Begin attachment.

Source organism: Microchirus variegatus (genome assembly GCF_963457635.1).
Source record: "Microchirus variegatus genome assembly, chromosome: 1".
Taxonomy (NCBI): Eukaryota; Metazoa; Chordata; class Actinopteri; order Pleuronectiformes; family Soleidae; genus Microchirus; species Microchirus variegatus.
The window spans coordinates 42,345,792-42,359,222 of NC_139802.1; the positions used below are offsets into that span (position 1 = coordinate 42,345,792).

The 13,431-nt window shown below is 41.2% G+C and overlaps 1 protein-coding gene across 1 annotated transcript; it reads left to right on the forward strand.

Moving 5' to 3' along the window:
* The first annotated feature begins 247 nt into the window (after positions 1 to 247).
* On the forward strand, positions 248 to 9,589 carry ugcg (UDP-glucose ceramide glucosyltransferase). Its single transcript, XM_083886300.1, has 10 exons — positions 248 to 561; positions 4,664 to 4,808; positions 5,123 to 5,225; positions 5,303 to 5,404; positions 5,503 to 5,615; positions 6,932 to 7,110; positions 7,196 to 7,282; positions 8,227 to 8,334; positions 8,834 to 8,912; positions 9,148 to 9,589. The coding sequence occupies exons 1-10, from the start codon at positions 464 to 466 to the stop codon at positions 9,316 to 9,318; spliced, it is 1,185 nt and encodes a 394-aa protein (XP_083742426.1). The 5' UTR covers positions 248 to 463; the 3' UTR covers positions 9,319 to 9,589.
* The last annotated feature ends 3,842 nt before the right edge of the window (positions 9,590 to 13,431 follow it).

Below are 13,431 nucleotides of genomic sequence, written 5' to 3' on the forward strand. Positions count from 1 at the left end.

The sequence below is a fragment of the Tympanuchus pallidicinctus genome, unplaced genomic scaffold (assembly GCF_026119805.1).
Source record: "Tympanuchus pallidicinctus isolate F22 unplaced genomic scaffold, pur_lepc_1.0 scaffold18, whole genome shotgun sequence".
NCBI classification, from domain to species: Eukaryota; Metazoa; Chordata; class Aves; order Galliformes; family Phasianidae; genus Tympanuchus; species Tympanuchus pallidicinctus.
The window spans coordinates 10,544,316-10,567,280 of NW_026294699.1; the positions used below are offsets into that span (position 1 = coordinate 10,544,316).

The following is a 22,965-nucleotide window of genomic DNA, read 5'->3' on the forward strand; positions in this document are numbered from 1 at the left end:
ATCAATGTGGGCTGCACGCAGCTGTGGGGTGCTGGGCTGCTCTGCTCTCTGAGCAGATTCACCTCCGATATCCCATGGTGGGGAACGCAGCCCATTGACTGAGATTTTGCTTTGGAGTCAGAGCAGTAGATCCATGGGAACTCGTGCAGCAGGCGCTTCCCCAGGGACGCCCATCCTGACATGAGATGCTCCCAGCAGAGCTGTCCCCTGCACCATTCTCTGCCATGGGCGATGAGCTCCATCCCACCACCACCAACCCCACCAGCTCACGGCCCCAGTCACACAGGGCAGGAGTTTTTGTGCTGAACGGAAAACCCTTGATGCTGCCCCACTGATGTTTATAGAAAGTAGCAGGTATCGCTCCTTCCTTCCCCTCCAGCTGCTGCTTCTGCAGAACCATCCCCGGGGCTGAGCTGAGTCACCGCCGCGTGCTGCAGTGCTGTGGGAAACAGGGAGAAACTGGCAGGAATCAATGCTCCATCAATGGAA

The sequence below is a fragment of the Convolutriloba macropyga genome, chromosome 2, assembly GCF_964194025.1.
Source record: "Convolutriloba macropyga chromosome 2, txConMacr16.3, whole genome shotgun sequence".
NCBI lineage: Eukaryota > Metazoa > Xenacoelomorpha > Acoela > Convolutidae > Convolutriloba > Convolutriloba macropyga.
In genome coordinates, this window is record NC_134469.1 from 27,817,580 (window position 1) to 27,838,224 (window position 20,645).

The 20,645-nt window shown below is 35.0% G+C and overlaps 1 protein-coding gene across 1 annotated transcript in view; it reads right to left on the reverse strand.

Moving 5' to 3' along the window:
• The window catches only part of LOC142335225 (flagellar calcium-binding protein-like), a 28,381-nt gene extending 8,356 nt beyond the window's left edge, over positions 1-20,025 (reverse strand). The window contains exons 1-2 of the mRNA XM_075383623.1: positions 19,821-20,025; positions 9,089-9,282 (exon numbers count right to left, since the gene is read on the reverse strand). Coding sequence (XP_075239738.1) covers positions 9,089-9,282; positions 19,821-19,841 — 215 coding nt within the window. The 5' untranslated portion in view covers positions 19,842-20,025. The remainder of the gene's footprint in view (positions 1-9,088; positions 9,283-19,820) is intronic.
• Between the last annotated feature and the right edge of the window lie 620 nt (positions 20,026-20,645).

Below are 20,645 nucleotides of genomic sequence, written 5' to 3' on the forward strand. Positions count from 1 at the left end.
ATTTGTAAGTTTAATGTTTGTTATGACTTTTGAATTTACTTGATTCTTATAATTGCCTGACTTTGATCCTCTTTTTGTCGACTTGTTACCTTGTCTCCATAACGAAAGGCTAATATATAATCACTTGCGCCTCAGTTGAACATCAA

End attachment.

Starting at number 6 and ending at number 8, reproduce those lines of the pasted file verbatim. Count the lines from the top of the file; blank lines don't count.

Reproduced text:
Moving 5' to 3' along the window:
* The first annotated feature begins 247 nt into the window (after positions 1 to 247).
* On the forward strand, positions 248 to 9,589 carry ugcg (UDP-glucose ceramide glucosyltransferase). Its single transcript, XM_083886300.1, has 10 exons — positions 248 to 561; positions 4,664 to 4,808; positions 5,123 to 5,225; positions 5,303 to 5,404; positions 5,503 to 5,615; positions 6,932 to 7,110; positions 7,196 to 7,282; positions 8,227 to 8,334; positions 8,834 to 8,912; positions 9,148 to 9,589. The coding sequence occupies exons 1-10, from the start codon at positions 464 to 466 to the stop codon at positions 9,316 to 9,318; spliced, it is 1,185 nt and encodes a 394-aa protein (XP_083742426.1). The 5' UTR covers positions 248 to 463; the 3' UTR covers positions 9,319 to 9,589.